– Anton
Dec 30 '20 at 15:15
• ... But since 'cherry picking' was given in the earlier incarnation of this question, not in line with ELU aims.
– Edwin Ashworth
Dec 30 '20 at 15:25
• There are many, many instances of "cherry-picking" being given as an answer. See: english.stackexchange.com/search?q=cherry+picking Unfortunately, the OP does not accept that idea. I think the question was badly worded, and possibly does not belong here.
– Cascabel
Dec 30 '20 at 17:55

Although the technical details may deter folk from answering, they are secondary to your main question about English terminology.

Nevertheless, let's get them out of the way. You have 95% confidence in the results; I take this to mean you knew that 5 in a hundred fail. The chance of randomly picking 1 success from a batch of 100 is 95/100, leaving 99 to choose from. A second success of 1 from 99 has chance 94/99, and so forth. It works out that the chance of randomly picking 5 successes from 100 is about 77%.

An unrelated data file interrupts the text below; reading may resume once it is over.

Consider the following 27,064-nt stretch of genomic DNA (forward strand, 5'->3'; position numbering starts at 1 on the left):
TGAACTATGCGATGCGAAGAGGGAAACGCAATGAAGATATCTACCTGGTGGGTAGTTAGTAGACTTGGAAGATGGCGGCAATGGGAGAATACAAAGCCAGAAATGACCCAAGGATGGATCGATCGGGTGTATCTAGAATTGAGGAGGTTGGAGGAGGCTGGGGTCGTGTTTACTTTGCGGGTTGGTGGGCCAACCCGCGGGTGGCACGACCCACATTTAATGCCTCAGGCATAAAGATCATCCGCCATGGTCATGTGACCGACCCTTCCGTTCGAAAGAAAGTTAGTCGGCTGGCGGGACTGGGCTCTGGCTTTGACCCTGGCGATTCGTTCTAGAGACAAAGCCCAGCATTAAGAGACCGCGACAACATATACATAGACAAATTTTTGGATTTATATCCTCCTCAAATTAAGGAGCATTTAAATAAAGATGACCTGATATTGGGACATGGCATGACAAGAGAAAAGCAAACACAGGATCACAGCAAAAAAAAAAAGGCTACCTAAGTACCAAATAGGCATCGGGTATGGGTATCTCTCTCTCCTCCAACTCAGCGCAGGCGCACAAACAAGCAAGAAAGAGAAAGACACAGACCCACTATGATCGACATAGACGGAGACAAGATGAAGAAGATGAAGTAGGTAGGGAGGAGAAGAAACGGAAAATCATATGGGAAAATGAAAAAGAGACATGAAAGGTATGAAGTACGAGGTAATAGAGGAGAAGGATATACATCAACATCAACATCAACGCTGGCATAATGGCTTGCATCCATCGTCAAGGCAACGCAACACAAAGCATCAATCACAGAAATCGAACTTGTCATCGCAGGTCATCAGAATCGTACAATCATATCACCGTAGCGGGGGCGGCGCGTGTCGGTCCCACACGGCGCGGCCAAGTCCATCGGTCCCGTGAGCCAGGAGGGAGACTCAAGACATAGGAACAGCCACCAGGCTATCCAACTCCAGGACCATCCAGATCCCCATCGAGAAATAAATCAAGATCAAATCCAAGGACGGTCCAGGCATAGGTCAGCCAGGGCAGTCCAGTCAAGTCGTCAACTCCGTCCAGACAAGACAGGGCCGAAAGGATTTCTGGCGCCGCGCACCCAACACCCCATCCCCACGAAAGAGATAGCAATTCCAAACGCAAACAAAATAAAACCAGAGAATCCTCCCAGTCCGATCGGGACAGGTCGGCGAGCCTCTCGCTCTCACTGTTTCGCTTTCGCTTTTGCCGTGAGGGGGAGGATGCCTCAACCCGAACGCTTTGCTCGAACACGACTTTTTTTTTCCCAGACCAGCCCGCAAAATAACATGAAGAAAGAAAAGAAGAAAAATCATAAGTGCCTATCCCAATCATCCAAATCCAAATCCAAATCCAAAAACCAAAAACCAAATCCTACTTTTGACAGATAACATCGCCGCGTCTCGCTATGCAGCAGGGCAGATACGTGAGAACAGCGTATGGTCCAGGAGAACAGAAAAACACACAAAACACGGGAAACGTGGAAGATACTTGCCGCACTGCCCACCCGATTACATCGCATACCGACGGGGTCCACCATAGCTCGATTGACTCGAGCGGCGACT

But you have presented 5 successes to the world as evidence that the drug works with 100% confidence rather the 77% confidence that you should have inferred. This is at least statistical misrepresentation.

Even if you chose your five examples at random, you have chosen to present a circumstance that happens only 77% of the time in such trials as one that always happens. This is unwarranted inference.

Or you may have chosen your five examples knowing them to be successes. This is selective bias and is statistical falsification.

• Are these recognised terms or free combinations? They are represented (italicisation) as being at least strong collocations, but is this misrepresentation? References?
– Edwin Ashworth
Dec 30 '20 at 17:37
• @EdwinAshworth In view of the controversy over this question I think it best to now leave the phrases as "an exercise for the student" rather than plod on with search that anyone may easily make themselves..
– Anton
Dec 30 '20 at 17:50
• I read OPs setup differently. I read it as as only 5 out of 100 were successful with 95% confidence.
– Jim
Dec 30 '20 at 20:59

If the trials are being tested with a variety of statistical methods, and only the "successful" ones publicized, then the primary term for this would be data dredging. From Wikipedia: